Strides in Development of Medical Education

Document Type : Original Article


1 Department of Medicine, School of Medicine, Health Professions Education Research Center, Tehran University of Medical Sciences, Tehran, Iran

2 Department of Emergency Medicine, School of Medicine, Education Development Center, Tehran University of Medical Sciences, Tehran, Iran

3 Education Development Center, Tehran University of Medical Sciences, Tehran, Iran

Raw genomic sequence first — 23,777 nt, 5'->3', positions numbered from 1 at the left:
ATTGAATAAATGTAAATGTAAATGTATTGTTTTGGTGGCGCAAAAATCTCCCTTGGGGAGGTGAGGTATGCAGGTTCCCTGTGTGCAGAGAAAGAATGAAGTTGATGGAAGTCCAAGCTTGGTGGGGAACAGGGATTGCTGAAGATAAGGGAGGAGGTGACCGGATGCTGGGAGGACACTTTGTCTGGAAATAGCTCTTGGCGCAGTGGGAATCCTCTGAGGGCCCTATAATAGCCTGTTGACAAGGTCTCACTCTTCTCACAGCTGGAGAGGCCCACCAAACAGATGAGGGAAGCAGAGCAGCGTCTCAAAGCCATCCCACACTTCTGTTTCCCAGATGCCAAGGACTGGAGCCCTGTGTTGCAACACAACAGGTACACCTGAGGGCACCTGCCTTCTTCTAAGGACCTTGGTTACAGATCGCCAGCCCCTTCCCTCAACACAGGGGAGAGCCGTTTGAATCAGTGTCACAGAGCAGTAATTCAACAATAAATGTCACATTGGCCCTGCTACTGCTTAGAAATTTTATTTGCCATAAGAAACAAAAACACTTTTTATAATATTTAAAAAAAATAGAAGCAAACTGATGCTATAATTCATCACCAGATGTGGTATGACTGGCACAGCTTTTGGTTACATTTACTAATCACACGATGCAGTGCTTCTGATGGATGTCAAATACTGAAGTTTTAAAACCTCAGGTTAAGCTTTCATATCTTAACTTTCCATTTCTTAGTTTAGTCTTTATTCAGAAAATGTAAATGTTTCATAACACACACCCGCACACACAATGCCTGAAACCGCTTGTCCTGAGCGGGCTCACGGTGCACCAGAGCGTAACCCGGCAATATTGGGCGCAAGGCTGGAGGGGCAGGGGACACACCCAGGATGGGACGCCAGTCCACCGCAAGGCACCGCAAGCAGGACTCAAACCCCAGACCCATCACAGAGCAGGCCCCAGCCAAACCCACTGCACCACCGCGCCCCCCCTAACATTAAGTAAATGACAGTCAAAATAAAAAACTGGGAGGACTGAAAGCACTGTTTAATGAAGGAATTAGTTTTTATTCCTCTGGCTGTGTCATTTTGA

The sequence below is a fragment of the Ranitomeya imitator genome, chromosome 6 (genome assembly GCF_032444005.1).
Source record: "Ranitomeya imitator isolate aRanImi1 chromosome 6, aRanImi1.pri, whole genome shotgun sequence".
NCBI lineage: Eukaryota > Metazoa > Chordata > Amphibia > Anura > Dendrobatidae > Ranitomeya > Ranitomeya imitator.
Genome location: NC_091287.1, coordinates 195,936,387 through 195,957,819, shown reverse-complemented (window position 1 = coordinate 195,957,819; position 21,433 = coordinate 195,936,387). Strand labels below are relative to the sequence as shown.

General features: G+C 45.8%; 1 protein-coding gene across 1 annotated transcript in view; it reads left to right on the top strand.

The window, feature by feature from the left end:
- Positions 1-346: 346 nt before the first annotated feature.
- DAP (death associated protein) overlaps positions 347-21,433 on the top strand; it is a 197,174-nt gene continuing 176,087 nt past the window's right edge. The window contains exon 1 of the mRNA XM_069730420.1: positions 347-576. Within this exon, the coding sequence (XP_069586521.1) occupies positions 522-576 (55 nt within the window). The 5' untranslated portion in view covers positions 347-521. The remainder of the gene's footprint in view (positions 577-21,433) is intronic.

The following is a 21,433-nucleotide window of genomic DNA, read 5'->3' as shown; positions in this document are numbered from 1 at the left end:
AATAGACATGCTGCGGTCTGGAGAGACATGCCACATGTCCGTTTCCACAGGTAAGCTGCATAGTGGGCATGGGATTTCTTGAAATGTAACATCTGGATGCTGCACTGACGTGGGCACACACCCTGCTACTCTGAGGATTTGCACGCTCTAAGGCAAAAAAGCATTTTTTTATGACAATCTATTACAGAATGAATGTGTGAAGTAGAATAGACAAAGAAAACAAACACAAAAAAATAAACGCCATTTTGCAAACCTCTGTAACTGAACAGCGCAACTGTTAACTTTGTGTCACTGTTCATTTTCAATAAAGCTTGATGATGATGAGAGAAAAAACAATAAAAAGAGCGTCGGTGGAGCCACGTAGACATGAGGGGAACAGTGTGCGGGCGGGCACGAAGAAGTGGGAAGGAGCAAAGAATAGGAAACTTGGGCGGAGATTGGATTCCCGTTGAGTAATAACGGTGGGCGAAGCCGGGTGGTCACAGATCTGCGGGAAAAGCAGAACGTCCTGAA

Background and Objectives The development of a course plan is an essential activity before presenting each course, which enables effective education by mapping the road ahead. For this reason, the study of the status of course plans at universities is of particular importance, such that access to the documentations in this regard can lead to the discovery of the uncertainties of the status quo. Methods This was a survey study performed in two stages. In the first stage, data about the current status of course plans was collected through a researcher-made questionnaire. Then, quantitative data were analyzed using descriptive statistics in SPSS software. Secondly, the content of the course plans was examined. The data was collected using a researcher-made checklist based on review of the related texts. Results In total, 99 (92.52%) of the 107 academic departments completed the questionnaire. Of the 6926 responded units, 2251 units (32.5%) had a course plan. Of the 173 disciplines, 15 (8.7%) had provided a course plan on the faculty website. Of the 99 departments, 39 (39.4%) had a defined plan for course design and 34 (34.3%) departments had a monitoring committee. Qualitative analysis of course plans showed that 45.3% had an acceptable status, 6.2% were somewhat acceptable, 10.4% were incomplete and 38.1% were unacceptable. The general characteristics of the course (96.1%), the general description of the course (45.6%), the general objectives (87.0%), the specific goals (63.2%), and the introduction of resources (45.9%) had a “complete” and “fairly complete” status respectively and had the highest scores in course design. Also, students’ role and tasks components-role dimensions (66.4%), student’s assessment at the end of the course- summative evaluation (56.0%) and course timetable (51.8%) respectively, had the “incomplete” and “non-observance” status more than other components, and did not have a proper situation in course design. Conclusions The results of this study lead to the recognition of the current status of course plan in Tehran University of Medical Sciences and can be considered in future decisions.


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